Wednesday, August 18, 2010

Dream a little dream

Okay, for the record, I really liked "Inception."  I am not immune to the critiques (this one is pretty devastating), but I still thought it was a clever and tightly executed film.  Even if you found it somewhat annoying, I encourage you to read this short essay, suggesting the entire film is a metaphor for filmmaking.  But it's got me thinking about the portrayals of dreams in film.  The dream world of "Inception" didn't seem particularly dreamlike.  Events and characters may have seemed improbable, but it was often easy to mistake the dream world for real life.  That, of course, doesn't square with my own dreams, which seem almost entirely incoherent in hindsight.

Anyway, just the other day, I finally saw David Lynch's "Mulholland Drive" (2001), a film which may be entirely a dream.  It's a stunningly beautiful and engaging movie, but ultimately has very little in the way of a coherent plot.  To the extent the plot can be followed, it completely unwinds in the final 30 minutes of the film.  I tend to think that the film is being told from the point of view of Naomi Watts' character Diane Selwyn, largely in the form of self-serving fantasies, erotic dreams, and nightmares, as she recalls her experiences since arriving in L.A.  At any rate, as frustrating as this may be as a film, it strikes me as a pretty solid depiction of dreams, which are incoherent, unreliable, terrifying, and thrilling.

All this has me thinking more about "Dreamscape" (1984), a reasonably compelling sci-fi thriller.  If you haven't seen it, it's about a man (played by Dennis Quaid) who can enter the dreams of other people and help them overcome their fears.  And there's a rival (David Patrick Kelly, playing the same sort of nutjob he played in "Warriors" (1979), only this time with psychic powers), who can also enter people's dreams, but does so to kill them, which, it turns out, kills them in real life.  They end up fighting each other in the dreams of the president of the United States (Eddie Albert), whom Kelly is trying to assassinate.  
Although the film comes off as relatively typical action fare, it has some unusual twists.  (For example, Eddie Albert is introduced as a widower suffering nightmares associated with nuclear war; we don't learn until later that he's the president.)  And the dreams, in particular, actually look a bit like dreams.  They contain haunting images and emotions, and usually aren't heavy on plot.  The president's dreams are quite terrifying, as I recall -- particularly one showing a post-nuclear ghost town filled with the angry whispers of wounded children that ultimately become indistinguishable from an air raid siren.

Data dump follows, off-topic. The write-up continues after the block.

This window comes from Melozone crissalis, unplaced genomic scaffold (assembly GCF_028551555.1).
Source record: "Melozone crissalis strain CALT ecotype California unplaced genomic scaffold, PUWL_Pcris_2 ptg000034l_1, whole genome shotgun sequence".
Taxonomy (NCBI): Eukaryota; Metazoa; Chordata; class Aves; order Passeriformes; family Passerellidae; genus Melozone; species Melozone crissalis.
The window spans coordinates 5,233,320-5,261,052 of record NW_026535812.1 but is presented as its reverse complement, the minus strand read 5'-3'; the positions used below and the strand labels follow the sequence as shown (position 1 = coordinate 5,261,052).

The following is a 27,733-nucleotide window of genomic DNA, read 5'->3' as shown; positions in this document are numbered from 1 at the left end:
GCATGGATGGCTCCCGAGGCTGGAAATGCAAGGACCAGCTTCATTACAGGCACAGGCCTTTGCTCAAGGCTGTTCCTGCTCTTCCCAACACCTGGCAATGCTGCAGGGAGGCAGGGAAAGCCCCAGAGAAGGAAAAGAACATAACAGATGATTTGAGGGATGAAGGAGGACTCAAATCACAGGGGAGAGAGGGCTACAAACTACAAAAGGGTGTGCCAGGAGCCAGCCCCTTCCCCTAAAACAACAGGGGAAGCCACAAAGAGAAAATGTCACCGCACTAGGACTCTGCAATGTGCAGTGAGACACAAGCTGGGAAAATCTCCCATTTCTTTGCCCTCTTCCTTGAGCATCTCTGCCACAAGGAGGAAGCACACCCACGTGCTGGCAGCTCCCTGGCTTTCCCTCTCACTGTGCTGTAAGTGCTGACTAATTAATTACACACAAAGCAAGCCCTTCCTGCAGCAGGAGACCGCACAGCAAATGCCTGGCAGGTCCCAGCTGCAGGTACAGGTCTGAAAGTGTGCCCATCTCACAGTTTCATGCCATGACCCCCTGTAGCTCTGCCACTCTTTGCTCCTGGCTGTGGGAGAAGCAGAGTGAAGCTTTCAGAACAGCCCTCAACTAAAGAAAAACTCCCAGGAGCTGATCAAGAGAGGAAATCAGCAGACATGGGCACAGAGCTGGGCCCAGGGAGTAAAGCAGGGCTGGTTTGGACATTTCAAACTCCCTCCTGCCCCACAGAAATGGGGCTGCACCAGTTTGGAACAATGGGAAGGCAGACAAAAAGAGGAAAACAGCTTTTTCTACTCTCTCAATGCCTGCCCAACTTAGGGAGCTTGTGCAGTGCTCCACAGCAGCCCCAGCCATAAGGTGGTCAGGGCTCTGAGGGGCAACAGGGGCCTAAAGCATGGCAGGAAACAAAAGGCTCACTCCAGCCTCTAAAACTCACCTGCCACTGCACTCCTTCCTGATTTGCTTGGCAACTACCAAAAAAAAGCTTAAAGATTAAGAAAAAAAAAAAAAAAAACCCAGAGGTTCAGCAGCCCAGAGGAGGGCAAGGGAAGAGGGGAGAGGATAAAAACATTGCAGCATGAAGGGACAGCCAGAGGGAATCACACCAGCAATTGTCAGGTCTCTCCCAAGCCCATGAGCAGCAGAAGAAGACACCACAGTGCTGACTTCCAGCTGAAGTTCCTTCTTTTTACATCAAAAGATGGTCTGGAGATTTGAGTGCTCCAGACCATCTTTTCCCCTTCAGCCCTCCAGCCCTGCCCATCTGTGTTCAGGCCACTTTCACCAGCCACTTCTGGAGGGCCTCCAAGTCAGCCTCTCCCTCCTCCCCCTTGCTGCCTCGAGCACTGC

What other good dream films are out there?

3 comments:

Eric Rubin said...

wanna read my screenplay? its about a secret government program that messes with everyone's dreams in an attempt to keep us down (work, spend, work spend, work spend - corporate domination) and mix up the true message our subconscious is trying to send to us.

this is the reason our dreams are so weird, right? because the government is sending messages through the air that infiltrate our minds while we sleep.

its up to a brash new president who promised change on the campaign trail (he learned of the new program the first day being POTUS) and a group of teenage conspiracy theorists who stumbled upon the program but had very little proof of its existence.

the question is, what happens if you turn off the dream mixing machine. will we all stop being sheep (work, sleep, make money, spend) and begin to follow our true passion? will the world as we know it end (economic meltdown) without the dream mixing machine running because instead of going to work at a job we hate, will we go take a drawing class or climb a mountain?

P.S. This idea is copyrighted, so fuck off everyone!

p.s.p.s. I need a better name than dream mixing machine

Jenn said...

Well, this might just be because I hail from Kansas, originally, but I have to throw in a vote for The Wizard of Oz.

Seth said...

Jenn, wait, that was a dream?